CRYPTO 2011, the 31st Annual International Cryptology Conference, was held August 14-18 on the campus of the University of California, Santa Barbara. The event was sponsored by the International Association for Cryptologic Research (the IACR) in cooperation with the UCSB Computer Science Department and the IEEE Computer Society's Technical Committee on Security and Privacy.
We received 230 submissions, a new record, of which 43 were accepted for publication. With one pair of papers merged, these proceedings contain the revised versions of 42 papers.
There were also two invited talks. On Monday, Ron Rivest delivered the 2011 IACR Distinguished Lecture. On Wednesday, Roger Dingledine spoke about Tor, a widely used system for online anonymous communication. For Tuesday afternoon, traditionally left free, Shai Halevi graciously offered a three-hour tutorial on Fully Homomorphic Encryption. That evening, Dan Bernstein and Tanja Lange chaired the traditional rump session.
I have tried to assemble a technical program not only strong, but also balanced. Efforts in this direction included selection of a particularly large and broad PC, and a Call for Papers explicitly indicating receptiveness to cryptographic topics not routinely appearing at recent CRYPTOs. I encouraged PC members to focus on the positive aspects of submissions. When it came time to vote on a second-round accepts, partitioning the papers into topical categories may also have helped.
For the Best Paper Award, the PC overwhelmingly selected "Computer-Aided Security Proofs for the Working Cryptographer," by Gilles Barthe, Benjamin Grégoire, Sylvain Heraud, and Santiago Zanella Béguelin. The Committee praised the work for its broad appeal, its connections to programming language, and its potential impact.
Papers were reviewed in the customary way, double-blind, with non-PC contributions generally receiving three or more reviews, and PC-contributions getting four or more. I encouraged (anonymized) questions from PC members to authors, and ended up relaying several tens of such messages. Throughout the review process I tried to treat each submission as its authors' well-loved child, never as a three-digit number in need of categorization.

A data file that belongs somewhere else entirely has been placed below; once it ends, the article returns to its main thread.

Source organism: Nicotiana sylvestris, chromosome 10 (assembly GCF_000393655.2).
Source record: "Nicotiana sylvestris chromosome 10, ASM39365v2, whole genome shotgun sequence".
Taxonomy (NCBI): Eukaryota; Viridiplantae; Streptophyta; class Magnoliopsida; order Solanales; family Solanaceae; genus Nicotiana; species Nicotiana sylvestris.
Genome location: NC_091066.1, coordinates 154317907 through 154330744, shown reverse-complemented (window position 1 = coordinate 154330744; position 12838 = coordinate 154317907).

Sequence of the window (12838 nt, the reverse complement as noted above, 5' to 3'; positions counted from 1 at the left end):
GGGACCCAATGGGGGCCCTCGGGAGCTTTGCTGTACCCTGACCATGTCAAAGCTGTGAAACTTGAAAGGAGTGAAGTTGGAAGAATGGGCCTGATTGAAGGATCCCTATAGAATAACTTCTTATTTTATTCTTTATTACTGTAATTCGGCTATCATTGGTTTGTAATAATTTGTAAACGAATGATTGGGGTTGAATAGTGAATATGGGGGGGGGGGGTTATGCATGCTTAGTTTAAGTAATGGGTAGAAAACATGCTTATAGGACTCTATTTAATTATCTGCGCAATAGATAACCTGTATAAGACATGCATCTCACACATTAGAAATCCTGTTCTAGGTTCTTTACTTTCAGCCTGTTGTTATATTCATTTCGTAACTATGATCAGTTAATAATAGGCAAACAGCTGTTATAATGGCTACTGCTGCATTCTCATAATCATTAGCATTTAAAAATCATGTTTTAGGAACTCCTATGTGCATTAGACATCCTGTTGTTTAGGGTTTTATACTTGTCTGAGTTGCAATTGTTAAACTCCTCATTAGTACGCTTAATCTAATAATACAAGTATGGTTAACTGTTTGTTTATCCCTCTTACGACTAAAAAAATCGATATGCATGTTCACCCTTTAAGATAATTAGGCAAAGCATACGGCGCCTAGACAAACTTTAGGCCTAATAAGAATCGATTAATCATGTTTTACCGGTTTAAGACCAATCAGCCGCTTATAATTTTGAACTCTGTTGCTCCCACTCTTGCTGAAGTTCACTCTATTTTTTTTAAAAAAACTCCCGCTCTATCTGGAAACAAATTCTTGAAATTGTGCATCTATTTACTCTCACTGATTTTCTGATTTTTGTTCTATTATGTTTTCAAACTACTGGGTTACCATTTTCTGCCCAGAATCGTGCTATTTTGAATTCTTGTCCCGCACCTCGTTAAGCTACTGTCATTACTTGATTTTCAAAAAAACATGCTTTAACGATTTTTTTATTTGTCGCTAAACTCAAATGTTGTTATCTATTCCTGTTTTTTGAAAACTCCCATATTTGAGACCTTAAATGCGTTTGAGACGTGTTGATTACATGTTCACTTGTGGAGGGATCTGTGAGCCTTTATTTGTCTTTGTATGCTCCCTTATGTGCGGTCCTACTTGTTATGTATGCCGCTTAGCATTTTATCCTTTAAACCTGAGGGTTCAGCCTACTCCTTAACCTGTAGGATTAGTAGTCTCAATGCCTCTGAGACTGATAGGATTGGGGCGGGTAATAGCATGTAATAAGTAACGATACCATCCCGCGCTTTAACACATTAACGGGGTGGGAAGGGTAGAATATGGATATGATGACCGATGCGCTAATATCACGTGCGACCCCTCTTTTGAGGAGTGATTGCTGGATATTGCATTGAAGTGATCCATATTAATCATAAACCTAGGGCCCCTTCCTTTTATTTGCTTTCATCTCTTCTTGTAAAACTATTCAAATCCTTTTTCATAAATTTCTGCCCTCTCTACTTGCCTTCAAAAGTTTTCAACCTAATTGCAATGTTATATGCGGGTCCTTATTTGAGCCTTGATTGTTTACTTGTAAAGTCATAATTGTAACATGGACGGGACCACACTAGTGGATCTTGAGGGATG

I would like to most sincerely thank the authors of submissions---both those who did and who did not get their papers in. Contributing research from all corners of the earth, it is the fine work of the authors that makes a conference like ours possible and worthwhile.
My deepest appreciation goes out to the Program Committee. I find something wonderful and touching about so many busy and brilliant people putting in enormous amounts of time to perform so thankless and difficult a service. I was repeatedly impressed by the dedication, integrity, knowledge, and extraordinary technical skills of so many on our PC. A list of PC members appears after this note.
The external reviewers play a key role in assessing the submissions, and are heartily thanked for their contribution. A list of external reviewers likewise appears after this note. My apologies in advance for any errors or omissions.
I would like to thank Tom Shrimpton, the General Chair, for working closely with me and handling the myriad of matters associated to putting on a great conference. Rei Safavi-Naini served double duty as both PC member and Junior Chair. I kept in close touch with John Benaloh, my IACR point of contact, who could always be counted on for timely information and feedback. I repeatedly got invaluable and frank advice from Tal Rabin, the CRYPTO 2010 Program Chair. Shai Halevi wrote, explained, and maintained the superb websubrev software on which we conducted our business. Alfred Hofmann and his colleagues at Springer saw to the timely production of this volume. Finally, Bongkotrattana Lailert afforded me the time and space needed to do this piece of work as well as I possibly could, smilingly accepting her and Banlu's exile to distant lands.
In closing, I would like to acknowledge something that all old-timers know, but which, as authors, we may sometimes fail to internalize: that there's an awful lot of randomness in the paper-selection process. Wonderful papers sometimes get rejected; mediocre papers sometimes get in. After serving as PC Chair I am more convinced than ever that it is fundamentally wrong to feel much of anything when any particular paper one submits does or doesn't make the cut. I hope that, over a period of years, important papers do get in, and do get recognized as well.
Serving as a CRYPTO Program Chair is a big job, and it can be a stressful one as well. Yet, somehow, I feel like I have grown more than gray hairs with this job, and am happy to have taken it on.